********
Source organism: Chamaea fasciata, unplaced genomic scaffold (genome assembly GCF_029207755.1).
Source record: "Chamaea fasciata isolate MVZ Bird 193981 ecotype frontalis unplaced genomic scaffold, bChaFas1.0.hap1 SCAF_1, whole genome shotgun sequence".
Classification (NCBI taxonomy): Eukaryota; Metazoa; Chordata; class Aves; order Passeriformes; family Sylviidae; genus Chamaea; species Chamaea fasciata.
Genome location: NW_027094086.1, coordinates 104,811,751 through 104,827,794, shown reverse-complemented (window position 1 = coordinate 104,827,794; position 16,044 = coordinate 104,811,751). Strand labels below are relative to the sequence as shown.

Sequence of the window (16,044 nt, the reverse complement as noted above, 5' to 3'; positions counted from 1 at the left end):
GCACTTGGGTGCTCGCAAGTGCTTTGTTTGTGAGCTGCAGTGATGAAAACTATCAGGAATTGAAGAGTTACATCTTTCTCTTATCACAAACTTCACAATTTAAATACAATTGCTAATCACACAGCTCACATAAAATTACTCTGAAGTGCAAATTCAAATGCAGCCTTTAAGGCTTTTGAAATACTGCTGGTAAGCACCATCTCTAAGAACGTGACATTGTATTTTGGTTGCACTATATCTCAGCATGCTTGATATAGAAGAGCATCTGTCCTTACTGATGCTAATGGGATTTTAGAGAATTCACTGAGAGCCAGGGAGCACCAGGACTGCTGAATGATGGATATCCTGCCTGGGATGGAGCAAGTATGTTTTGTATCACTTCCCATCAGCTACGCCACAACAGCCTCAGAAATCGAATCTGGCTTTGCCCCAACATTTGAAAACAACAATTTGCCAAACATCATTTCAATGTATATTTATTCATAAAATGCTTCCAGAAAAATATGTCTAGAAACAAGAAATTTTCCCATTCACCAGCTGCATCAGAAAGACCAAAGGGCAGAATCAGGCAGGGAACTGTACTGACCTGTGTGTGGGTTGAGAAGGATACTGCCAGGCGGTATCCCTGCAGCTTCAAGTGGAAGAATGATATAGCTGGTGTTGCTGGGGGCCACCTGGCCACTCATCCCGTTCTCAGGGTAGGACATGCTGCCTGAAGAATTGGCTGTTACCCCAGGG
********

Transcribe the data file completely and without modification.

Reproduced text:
Source organism: Chamaea fasciata, unplaced genomic scaffold (genome assembly GCF_029207755.1).
Source record: "Chamaea fasciata isolate MVZ Bird 193981 ecotype frontalis unplaced genomic scaffold, bChaFas1.0.hap1 SCAF_1, whole genome shotgun sequence".
Classification (NCBI taxonomy): Eukaryota; Metazoa; Chordata; class Aves; order Passeriformes; family Sylviidae; genus Chamaea; species Chamaea fasciata.
Genome location: NW_027094086.1, coordinates 104,811,751 through 104,827,794, shown reverse-complemented (window position 1 = coordinate 104,827,794; position 16,044 = coordinate 104,811,751). Strand labels below are relative to the sequence as shown.

Sequence of the window (16,044 nt, the reverse complement as noted above, 5' to 3'; positions counted from 1 at the left end):
GCACTTGGGTGCTCGCAAGTGCTTTGTTTGTGAGCTGCAGTGATGAAAACTATCAGGAATTGAAGAGTTACATCTTTCTCTTATCACAAACTTCACAATTTAAATACAATTGCTAATCACACAGCTCACATAAAATTACTCTGAAGTGCAAATTCAAATGCAGCCTTTAAGGCTTTTGAAATACTGCTGGTAAGCACCATCTCTAAGAACGTGACATTGTATTTTGGTTGCACTATATCTCAGCATGCTTGATATAGAAGAGCATCTGTCCTTACTGATGCTAATGGGATTTTAGAGAATTCACTGAGAGCCAGGGAGCACCAGGACTGCTGAATGATGGATATCCTGCCTGGGATGGAGCAAGTATGTTTTGTATCACTTCCCATCAGCTACGCCACAACAGCCTCAGAAATCGAATCTGGCTTTGCCCCAACATTTGAAAACAACAATTTGCCAAACATCATTTCAATGTATATTTATTCATAAAATGCTTCCAGAAAAATATGTCTAGAAACAAGAAATTTTCCCATTCACCAGCTGCATCAGAAAGACCAAAGGGCAGAATCAGGCAGGGAACTGTACTGACCTGTGTGTGGGTTGAGAAGGATACTGCCAGGCGGTATCCCTGCAGCTTCAAGTGGAAGAATGATATAGCTGGTGTTGCTGGGGGCCACCTGGCCACTCATCCCGTTCTCAGGGTAGGACATGCTGCCTGAAGAATTGGCTGTTACCCCAGGG